Given the current state of financial markets, it’s probably a good time to try to put things into perspective. No one knows yet the true impact the coronavirus will have on our global economy. The situation may worsen before scientists develop effective tests, drugs and vaccines from studying the genome sequences and live samples. If anything is certain, it is that human beings are resilient and able to overcome almost any obstacle and we believe this situation will be no different.
Events like the coronavirus that create market inflection points are for the most part unpredictable. They can occur quickly, without warning and markets typically (but not always) go down faster than up. Almost anything can cause changes in investor sentiment, not just previously unknown viruses. Looking back over the past decade, very few predicted the financial industry meltdown that began in 2007 or the historic rally that began in 2016 after the presidential election. Long-term investment strategies should not be dependent on predicting the unpredictable.
Like it or not, our world’s economies are connected at the hip. This is due to many reasons, not the least of which is consumers’ desire for the lowest cost, highest quality products and services available delivered ASAP. It is also due to companies’ need to diversify their production capabilities and labor forces to meet that demand. A more altruistic motive is the goal of many developed countries to help lift under-developed nations through economic advancements. If we want to benefit from trading with other countries and avail ourselves of travel opportunities to the four corners of the world, we must stay connected.
Chatter about global growth was coming from several fronts before the virus, including the situation with Boeing, America’s largest manufacturing exporter with over 160,000 employees. The grounding of Boeing’s fleet of 737s resulted in a world-wide domino effect on parts suppliers, airlines and those who depend on them, creating concerns of a negative impact on global growth. Then, along comes the coronavirus and we all know what happened. We are now seeing a downside of that global inter-connectivity.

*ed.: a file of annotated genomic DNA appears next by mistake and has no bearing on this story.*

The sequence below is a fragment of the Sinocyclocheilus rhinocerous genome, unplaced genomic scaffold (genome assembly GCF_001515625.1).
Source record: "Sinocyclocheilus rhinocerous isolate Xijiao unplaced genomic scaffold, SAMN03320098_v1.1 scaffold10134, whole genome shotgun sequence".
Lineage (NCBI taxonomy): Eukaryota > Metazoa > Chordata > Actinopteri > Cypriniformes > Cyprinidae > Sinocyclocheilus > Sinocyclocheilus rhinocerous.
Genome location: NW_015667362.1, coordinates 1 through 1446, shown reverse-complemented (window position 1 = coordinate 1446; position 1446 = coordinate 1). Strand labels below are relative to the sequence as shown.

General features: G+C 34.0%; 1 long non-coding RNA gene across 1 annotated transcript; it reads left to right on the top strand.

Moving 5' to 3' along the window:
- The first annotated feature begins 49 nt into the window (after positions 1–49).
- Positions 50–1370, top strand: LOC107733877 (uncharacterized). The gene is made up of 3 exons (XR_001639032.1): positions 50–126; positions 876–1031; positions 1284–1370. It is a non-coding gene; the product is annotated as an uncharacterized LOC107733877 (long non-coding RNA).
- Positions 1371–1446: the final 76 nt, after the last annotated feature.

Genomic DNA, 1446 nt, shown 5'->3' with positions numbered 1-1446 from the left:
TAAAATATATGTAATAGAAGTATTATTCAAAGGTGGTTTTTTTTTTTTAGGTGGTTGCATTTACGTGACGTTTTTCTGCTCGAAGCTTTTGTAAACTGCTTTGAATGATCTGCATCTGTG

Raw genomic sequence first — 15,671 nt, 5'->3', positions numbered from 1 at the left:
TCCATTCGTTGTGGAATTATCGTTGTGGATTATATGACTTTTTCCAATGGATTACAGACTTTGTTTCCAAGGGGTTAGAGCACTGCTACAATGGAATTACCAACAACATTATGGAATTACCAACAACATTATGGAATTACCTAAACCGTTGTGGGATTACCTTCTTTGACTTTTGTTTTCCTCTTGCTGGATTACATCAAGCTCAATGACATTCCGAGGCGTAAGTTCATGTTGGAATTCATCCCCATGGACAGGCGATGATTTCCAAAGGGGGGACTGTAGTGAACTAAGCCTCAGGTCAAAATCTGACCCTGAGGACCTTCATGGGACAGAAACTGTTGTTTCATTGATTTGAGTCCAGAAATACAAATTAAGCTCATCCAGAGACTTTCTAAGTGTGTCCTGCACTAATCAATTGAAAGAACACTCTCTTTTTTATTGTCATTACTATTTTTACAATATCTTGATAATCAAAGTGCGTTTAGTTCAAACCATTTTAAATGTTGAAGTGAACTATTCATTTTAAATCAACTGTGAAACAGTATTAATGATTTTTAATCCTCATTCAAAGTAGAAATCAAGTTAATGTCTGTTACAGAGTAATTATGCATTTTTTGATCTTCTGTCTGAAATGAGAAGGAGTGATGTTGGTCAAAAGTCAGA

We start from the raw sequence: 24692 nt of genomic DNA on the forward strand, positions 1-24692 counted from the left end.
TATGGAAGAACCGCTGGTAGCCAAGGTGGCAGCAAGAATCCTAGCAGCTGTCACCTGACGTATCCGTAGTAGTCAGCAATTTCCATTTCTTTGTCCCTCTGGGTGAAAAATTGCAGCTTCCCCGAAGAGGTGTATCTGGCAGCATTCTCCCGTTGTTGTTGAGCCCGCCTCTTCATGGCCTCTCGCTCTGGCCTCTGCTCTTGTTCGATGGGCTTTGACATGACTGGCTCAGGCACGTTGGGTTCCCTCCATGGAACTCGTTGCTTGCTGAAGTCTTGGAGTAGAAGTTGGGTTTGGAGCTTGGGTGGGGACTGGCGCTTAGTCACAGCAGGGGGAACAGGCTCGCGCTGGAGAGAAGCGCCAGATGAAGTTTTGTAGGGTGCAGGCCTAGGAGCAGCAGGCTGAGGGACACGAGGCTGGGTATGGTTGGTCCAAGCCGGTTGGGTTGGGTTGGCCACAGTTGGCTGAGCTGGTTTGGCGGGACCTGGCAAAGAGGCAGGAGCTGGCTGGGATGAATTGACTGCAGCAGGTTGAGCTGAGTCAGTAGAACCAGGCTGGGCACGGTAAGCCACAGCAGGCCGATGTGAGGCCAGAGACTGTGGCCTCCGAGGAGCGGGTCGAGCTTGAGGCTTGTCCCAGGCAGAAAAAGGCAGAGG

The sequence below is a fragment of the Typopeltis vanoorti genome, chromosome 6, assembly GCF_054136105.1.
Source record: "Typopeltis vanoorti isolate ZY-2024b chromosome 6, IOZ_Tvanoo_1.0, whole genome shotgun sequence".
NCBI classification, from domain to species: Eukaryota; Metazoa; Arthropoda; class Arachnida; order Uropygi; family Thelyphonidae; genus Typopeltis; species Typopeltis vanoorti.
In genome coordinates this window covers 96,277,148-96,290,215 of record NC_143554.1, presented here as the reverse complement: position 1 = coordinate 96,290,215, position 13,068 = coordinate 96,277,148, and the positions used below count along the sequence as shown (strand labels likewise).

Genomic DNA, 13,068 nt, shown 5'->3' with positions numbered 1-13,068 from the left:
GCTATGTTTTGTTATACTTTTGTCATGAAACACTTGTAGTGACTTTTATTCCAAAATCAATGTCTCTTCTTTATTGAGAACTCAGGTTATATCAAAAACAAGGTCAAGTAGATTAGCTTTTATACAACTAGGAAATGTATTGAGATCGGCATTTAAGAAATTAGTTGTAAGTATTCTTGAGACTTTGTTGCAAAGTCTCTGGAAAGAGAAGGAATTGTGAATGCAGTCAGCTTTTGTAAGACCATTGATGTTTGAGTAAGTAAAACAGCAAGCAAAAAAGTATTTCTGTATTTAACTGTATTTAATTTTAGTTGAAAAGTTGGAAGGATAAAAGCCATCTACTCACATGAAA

Believe it or not, the current sell-off is well within the norm and will prove to be temporary. As of this writing, domestic equity markets are down about 8% - 10% from recent highs with foreign markets off more. On average, over the past fifty years, the S&P 500 (a measure of large U.S. companies) falls about 15% annually at some point during the year. About every 3 – 5 years it falls 20 – 25%, and even less frequently it falls 30% or more. Successful and committed investors in broadly diversified portfolios comprised of the greatest companies in the history of the world understand this and maintain a certain detached objectivity when it comes to market volatility. Ten years from now when we look back, this will likely be another blip in the ever-upward march of the world’s economies and the values of those great companies meeting the needs of the world’s consumers.
There is no substitute for an intelligent, goals-based financial plan to determine the appropriate mix of equities, bonds and cash for your unique situation. A decision of this magnitude should be made before periods of excess market volatility, and certainly not in response to them. Partnering with a team of experienced financial advisors can also pay dividends long after the current crisis becomes a distant memory. An advisor can offer a calm perspective during uncertain times and help investors avoid an impulsive reaction that can wipe out years of prudent planning and saving. At Wealthview, we understand the importance of our role in partnership with our clients and remain forever grateful for the trust and confidence placed in us.
Sam Taylor, CIMA®, AIF®, CRPC®